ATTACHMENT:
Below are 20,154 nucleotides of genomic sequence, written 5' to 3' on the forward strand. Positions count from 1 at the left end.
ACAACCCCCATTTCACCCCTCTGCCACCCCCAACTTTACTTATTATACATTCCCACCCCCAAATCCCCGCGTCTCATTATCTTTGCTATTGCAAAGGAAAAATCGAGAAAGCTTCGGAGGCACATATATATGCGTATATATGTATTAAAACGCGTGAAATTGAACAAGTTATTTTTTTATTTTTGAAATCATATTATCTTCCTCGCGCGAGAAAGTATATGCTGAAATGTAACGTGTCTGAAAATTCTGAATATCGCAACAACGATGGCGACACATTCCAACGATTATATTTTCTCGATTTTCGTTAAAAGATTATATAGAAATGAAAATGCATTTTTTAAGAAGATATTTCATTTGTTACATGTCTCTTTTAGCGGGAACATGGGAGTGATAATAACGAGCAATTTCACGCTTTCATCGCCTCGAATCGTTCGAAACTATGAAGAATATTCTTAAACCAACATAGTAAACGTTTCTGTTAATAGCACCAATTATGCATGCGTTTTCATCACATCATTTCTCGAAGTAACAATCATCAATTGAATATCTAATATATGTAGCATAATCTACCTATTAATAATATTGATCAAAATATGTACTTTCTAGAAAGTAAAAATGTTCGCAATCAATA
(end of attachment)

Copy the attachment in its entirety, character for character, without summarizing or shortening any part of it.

Below are 20,154 nucleotides of genomic sequence, written 5' to 3' on the forward strand. Positions count from 1 at the left end.
ACAACCCCCATTTCACCCCTCTGCCACCCCCAACTTTACTTATTATACATTCCCACCCCCAAATCCCCGCGTCTCATTATCTTTGCTATTGCAAAGGAAAAATCGAGAAAGCTTCGGAGGCACATATATATGCGTATATATGTATTAAAACGCGTGAAATTGAACAAGTTATTTTTTTATTTTTGAAATCATATTATCTTCCTCGCGCGAGAAAGTATATGCTGAAATGTAACGTGTCTGAAAATTCTGAATATCGCAACAACGATGGCGACACATTCCAACGATTATATTTTCTCGATTTTCGTTAAAAGATTATATAGAAATGAAAATGCATTTTTTAAGAAGATATTTCATTTGTTACATGTCTCTTTTAGCGGGAACATGGGAGTGATAATAACGAGCAATTTCACGCTTTCATCGCCTCGAATCGTTCGAAACTATGAAGAATATTCTTAAACCAACATAGTAAACGTTTCTGTTAATAGCACCAATTATGCATGCGTTTTCATCACATCATTTCTCGAAGTAACAATCATCAATTGAATATCTAATATATGTAGCATAATCTACCTATTAATAATATTGATCAAAATATGTACTTTCTAGAAAGTAAAAATGTTCGCAATCAATA